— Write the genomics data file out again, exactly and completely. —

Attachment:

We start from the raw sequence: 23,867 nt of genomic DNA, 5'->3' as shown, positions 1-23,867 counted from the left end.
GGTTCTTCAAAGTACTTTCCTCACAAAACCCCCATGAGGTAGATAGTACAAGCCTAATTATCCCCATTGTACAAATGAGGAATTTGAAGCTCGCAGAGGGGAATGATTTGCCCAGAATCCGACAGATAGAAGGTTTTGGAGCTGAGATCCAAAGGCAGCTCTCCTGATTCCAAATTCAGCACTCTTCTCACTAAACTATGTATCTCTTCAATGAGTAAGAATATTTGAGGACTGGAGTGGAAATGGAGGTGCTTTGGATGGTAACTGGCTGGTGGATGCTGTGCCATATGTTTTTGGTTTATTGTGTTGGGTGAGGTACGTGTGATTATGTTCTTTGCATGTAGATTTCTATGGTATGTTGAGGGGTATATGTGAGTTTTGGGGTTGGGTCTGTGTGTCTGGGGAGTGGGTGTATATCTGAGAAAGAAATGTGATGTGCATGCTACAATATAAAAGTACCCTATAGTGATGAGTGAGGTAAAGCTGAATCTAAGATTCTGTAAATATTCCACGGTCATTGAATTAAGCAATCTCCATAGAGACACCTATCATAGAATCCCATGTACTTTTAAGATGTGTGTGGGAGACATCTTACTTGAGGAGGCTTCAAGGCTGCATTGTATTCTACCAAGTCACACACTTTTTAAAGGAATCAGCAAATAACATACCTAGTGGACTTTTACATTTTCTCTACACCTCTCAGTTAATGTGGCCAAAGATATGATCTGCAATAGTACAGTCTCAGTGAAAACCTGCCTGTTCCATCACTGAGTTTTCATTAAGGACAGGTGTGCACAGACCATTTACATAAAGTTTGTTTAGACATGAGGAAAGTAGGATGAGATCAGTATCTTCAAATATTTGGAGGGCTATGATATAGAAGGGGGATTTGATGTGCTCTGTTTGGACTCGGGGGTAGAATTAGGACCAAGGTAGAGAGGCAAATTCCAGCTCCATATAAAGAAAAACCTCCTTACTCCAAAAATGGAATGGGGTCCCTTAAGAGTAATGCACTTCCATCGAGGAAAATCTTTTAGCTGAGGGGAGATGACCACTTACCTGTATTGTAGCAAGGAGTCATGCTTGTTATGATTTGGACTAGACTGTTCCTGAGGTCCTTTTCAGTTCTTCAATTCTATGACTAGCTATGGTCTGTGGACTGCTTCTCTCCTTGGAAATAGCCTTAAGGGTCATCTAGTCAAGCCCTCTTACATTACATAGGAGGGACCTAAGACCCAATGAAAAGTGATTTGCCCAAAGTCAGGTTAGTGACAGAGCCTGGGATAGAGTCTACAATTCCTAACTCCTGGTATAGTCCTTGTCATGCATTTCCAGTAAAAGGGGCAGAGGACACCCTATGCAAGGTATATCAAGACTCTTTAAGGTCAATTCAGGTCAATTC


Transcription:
We start from the raw sequence: 23,867 nt of genomic DNA, 5'->3' as shown, positions 1-23,867 counted from the left end.
GGTTCTTCAAAGTACTTTCCTCACAAAACCCCCATGAGGTAGATAGTACAAGCCTAATTATCCCCATTGTACAAATGAGGAATTTGAAGCTCGCAGAGGGGAATGATTTGCCCAGAATCCGACAGATAGAAGGTTTTGGAGCTGAGATCCAAAGGCAGCTCTCCTGATTCCAAATTCAGCACTCTTCTCACTAAACTATGTATCTCTTCAATGAGTAAGAATATTTGAGGACTGGAGTGGAAATGGAGGTGCTTTGGATGGTAACTGGCTGGTGGATGCTGTGCCATATGTTTTTGGTTTATTGTGTTGGGTGAGGTACGTGTGATTATGTTCTTTGCATGTAGATTTCTATGGTATGTTGAGGGGTATATGTGAGTTTTGGGGTTGGGTCTGTGTGTCTGGGGAGTGGGTGTATATCTGAGAAAGAAATGTGATGTGCATGCTACAATATAAAAGTACCCTATAGTGATGAGTGAGGTAAAGCTGAATCTAAGATTCTGTAAATATTCCACGGTCATTGAATTAAGCAATCTCCATAGAGACACCTATCATAGAATCCCATGTACTTTTAAGATGTGTGTGGGAGACATCTTACTTGAGGAGGCTTCAAGGCTGCATTGTATTCTACCAAGTCACACACTTTTTAAAGGAATCAGCAAATAACATACCTAGTGGACTTTTACATTTTCTCTACACCTCTCAGTTAATGTGGCCAAAGATATGATCTGCAATAGTACAGTCTCAGTGAAAACCTGCCTGTTCCATCACTGAGTTTTCATTAAGGACAGGTGTGCACAGACCATTTACATAAAGTTTGTTTAGACATGAGGAAAGTAGGATGAGATCAGTATCTTCAAATATTTGGAGGGCTATGATATAGAAGGGGGATTTGATGTGCTCTGTTTGGACTCGGGGGTAGAATTAGGACCAAGGTAGAGAGGCAAATTCCAGCTCCATATAAAGAAAAACCTCCTTACTCCAAAAATGGAATGGGGTCCCTTAAGAGTAATGCACTTCCATCGAGGAAAATCTTTTAGCTGAGGGGAGATGACCACTTACCTGTATTGTAGCAAGGAGTCATGCTTGTTATGATTTGGACTAGACTGTTCCTGAGGTCCTTTTCAGTTCTTCAATTCTATGACTAGCTATGGTCTGTGGACTGCTTCTCTCCTTGGAAATAGCCTTAAGGGTCATCTAGTCAAGCCCTCTTACATTACATAGGAGGGACCTAAGACCCAATGAAAAGTGATTTGCCCAAAGTCAGGTTAGTGACAGAGCCTGGGATAGAGTCTACAATTCCTAACTCCTGGTATAGTCCTTGTCATGCATTTCCAGTAAAAGGGGCAGAGGACACCCTATGCAAGGTATATCAAGACTCTTTAAGGTCAATTCAGGTCAATTC